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This is the story of Nadeesha Amarakoon, Counseling Officer, National Committee on Women


It was 1 am when I received the call about a woman in hospital, badly beaten and abused by her neighbor. The exasperated cries of her sister who had tried to send the perpetrator to jail is still ringing in my ear. A few hours after a round of written and verbal correspondence with the police, the perpetrator was apprehended. It was at that moment that I realized the importance of my role and service.”

This is one of many cases of gender-based violence that Nadeesha has handled following the COVID-19 lockdown. The economic hardship due to job losses, pay cuts and the fear of the virus has led to an increase in tensions within the household, sometimes leading to violence.

Due to this, Nadeesha, a Counselling Officer at the National Committee on Women (NCW) has seen an increase in the number of reports of gender-based violence, with travel restrictions and lockdown measures compounding existing vulnerabilities. She has also witnessed a spike in cyberbullying and violence amongst young adults.

“It is no secret that during the lockdown all pockets of society started using their social media much more extensively to keep themselves occupied and stay in touch with friends. However, as with all things used in excess, this too had a negative effect. For example, we received several reports of young girls being blackmailed for their photos by interested or past partners.”

The NCW has been making strides by converting the 1938 National hotline into a 24hour service, which serves as a source of counselling, and depending on the situation, victims and survivors of violence can be referred to shelters or legal entities.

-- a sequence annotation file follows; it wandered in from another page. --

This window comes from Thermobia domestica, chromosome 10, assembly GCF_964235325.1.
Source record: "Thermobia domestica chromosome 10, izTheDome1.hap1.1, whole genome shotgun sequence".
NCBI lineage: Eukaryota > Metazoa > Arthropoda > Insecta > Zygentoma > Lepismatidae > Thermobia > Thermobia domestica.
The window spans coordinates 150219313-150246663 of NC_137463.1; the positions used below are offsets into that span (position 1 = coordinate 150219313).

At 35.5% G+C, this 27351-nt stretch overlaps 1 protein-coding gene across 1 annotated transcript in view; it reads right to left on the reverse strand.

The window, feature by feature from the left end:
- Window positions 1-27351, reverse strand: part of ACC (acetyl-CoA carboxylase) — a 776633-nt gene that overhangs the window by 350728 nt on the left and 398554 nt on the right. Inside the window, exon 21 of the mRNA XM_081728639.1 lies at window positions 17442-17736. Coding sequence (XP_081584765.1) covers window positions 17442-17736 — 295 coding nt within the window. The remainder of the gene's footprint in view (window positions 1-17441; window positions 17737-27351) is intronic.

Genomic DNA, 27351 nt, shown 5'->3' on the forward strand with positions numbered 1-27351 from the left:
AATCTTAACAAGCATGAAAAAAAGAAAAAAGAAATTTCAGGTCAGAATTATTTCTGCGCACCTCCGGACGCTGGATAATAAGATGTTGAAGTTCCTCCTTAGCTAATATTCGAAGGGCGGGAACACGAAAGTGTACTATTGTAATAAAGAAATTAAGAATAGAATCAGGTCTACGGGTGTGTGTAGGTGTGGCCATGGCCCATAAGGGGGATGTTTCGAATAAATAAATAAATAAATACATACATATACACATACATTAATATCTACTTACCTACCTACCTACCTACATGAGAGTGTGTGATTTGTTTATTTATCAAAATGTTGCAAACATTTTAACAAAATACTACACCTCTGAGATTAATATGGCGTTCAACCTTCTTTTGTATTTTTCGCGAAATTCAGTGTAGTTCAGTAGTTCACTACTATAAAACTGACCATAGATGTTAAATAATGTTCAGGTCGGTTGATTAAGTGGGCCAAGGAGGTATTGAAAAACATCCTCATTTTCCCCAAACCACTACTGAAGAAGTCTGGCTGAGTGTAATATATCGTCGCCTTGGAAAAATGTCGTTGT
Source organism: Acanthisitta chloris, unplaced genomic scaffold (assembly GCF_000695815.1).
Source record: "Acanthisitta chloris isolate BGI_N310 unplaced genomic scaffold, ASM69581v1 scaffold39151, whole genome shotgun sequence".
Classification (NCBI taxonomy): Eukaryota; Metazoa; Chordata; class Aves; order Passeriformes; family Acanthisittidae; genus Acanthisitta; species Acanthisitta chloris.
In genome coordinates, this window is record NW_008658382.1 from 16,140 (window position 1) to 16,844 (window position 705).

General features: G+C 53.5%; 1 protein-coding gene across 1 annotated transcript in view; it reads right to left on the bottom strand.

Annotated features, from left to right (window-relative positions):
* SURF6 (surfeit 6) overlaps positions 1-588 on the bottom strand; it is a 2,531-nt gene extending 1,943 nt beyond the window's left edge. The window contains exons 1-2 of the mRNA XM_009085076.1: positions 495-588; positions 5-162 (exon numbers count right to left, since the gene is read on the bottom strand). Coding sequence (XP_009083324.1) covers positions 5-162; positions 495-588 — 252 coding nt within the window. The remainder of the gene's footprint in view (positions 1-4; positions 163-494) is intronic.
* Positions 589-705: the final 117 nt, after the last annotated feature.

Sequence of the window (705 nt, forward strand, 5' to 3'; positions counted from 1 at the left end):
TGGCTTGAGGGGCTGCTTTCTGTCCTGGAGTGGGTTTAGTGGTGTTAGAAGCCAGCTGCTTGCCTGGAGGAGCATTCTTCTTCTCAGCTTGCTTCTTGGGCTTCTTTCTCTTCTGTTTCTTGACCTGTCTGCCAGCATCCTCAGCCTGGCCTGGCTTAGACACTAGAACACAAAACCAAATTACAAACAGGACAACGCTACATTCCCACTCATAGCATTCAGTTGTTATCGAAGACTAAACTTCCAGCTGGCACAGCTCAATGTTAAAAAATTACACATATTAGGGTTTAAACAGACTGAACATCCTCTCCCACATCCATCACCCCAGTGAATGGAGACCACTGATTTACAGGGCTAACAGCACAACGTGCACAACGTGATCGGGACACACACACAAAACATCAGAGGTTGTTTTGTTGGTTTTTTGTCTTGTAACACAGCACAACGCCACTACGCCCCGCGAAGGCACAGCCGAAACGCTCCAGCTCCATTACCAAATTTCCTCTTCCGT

Though not a typical “frontline worker”, individuals like Nadeesha have worked around the clock lending a listening ear to those who need support. She is often between a rock and hard place when she receives calls regarding cases that entail gruesome details about girls which reminder her about her own daughters. However, she finds her strength and solace through her family. “My husband and two daughters have been so understanding when I put in the long hours because they know the importance of the service I offer.


UNFPA works with the Government of Sri Lanka and other key stakeholders to ensure zero unmet need for contraception; zero preventable maternal deaths; and zero gender-based violence and harmful practices.

As we head into a period of 16 days of activism against GBV from 25 November to 10 December, this year we want to draw special focus on the many frontline health workers and service providers like Nadeesha who strive to create a safer world for all despite COVID-19. Together, let’s take action to shed a light on this shadow pandemic. Let’s also call for action by policymakers across the world to prioritize this issue even amidst the pandemic because the world cannot prosper if a home is not safe for women and girls. This is an important part of our commitment to leaving no one behind.



If you or anyone you know is in need of help, reach out to organisations that can support you. They will treat all information confidentially. 

  • Women in Need helpline - 0114718585 /  0777349100
  • Women's Help Line - Ministry of Women and Child Affairs - 1938